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PLOS ONE  2013 

Outpatient Healthcare Settings and Transmission of Clostridium difficile

DOI: 10.1371/journal.pone.0070175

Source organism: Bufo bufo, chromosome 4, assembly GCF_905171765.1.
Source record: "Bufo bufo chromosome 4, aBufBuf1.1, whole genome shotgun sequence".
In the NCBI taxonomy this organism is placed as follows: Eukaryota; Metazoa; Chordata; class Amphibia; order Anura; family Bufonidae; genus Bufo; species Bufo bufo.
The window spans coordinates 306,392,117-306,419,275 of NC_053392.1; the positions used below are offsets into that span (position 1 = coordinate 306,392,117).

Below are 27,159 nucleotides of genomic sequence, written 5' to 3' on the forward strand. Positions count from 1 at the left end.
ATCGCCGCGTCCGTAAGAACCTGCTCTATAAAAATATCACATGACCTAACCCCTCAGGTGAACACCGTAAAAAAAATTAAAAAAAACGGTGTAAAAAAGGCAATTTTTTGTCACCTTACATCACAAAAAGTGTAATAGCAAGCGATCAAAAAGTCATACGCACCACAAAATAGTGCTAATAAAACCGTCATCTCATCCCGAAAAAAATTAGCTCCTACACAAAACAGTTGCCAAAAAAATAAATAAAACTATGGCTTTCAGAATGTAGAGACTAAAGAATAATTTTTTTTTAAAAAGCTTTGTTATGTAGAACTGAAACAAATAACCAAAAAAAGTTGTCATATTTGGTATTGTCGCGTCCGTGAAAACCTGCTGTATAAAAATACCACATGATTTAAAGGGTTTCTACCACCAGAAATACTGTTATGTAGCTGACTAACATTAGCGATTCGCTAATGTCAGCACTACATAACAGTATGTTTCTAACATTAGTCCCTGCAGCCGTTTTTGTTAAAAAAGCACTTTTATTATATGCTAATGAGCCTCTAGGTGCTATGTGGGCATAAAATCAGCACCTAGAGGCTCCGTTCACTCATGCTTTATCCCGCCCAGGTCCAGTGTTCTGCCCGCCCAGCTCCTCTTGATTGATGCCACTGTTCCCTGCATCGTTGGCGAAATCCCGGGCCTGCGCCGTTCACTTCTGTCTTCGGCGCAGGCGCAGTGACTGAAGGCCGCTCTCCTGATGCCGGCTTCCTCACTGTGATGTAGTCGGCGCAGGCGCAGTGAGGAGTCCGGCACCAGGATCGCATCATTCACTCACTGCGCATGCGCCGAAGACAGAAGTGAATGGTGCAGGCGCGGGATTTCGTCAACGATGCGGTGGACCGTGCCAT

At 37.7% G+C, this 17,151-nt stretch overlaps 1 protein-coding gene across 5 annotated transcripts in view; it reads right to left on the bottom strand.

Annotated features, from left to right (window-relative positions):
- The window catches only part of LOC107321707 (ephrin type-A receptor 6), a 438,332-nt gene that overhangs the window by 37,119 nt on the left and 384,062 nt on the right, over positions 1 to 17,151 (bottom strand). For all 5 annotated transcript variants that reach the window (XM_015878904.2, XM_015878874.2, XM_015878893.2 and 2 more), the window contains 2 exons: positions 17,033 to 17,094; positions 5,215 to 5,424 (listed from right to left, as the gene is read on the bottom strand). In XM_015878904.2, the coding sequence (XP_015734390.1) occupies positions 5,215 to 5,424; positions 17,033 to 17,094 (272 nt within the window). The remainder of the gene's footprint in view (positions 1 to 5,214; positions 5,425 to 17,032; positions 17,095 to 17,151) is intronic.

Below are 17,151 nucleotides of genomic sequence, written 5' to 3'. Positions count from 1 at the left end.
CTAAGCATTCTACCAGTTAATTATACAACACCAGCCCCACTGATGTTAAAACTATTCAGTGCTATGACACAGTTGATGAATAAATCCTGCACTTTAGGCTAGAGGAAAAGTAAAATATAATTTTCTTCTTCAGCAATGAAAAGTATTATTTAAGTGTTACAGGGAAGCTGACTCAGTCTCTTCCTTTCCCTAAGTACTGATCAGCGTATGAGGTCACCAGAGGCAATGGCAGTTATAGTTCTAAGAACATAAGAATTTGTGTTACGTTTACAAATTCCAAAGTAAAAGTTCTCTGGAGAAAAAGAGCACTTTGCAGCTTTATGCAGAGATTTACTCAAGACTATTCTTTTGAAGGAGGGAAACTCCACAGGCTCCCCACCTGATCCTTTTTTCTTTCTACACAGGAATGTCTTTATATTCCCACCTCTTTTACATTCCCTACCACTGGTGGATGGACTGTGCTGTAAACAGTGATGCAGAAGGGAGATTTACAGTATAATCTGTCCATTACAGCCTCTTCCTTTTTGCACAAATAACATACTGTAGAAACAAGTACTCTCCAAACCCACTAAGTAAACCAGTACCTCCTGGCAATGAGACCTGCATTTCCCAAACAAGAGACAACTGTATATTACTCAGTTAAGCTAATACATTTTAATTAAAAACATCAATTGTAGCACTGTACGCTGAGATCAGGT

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Background Recent reports suggest that community-associated Clostridium difficile infection (CDI) (i.e., no healthcare facility admission within 90 days) may be increasing in frequency. We hypothesized that outpatient clinics could be an important source for acquisition of community-associated CDI. Methods We performed a 6-month prospective study of CDI patients to determine frequency of and risk factors for skin and environmental shedding during outpatient visits and to derive a prediction rule for positive cultures. We performed a point–prevalence culture survey to assess the frequency of C. difficile contamination in outpatient settings and evaluated the frequency of prior outpatient visits in patients with community-associated CDI. Results Of 67 CDI patients studied, 54 (81%) had 1 or more outpatient visits within 12 weeks after diagnosis. Of 44 patients cultured during outpatient visits, 14 (32%) had skin contamination and 12 (27%) contaminated environmental surfaces. Decreased mobility, fecal incontinence, and treatment with non-CDI antibiotics were associated with positive cultures, whereas vancomycin taper therapy was protective. In patients not on CDI therapy, a prediction rule including incontinence or decreased mobility was 90% sensitive and 79% specific for detection of spore shedding. Of 84 clinic and emergency department rooms cultured, 12 (14%) had 1 or more contaminated environmental sites. For 33 community-associated CDI cases, 31 (94%) had an outpatient visit during the 12 weeks prior to onset of diarrhea. Conclusions Patients with recent CDI present a significant risk for transmission of spores during outpatient visits. The outpatient setting may be an underappreciated source of community-associated CDI cases.


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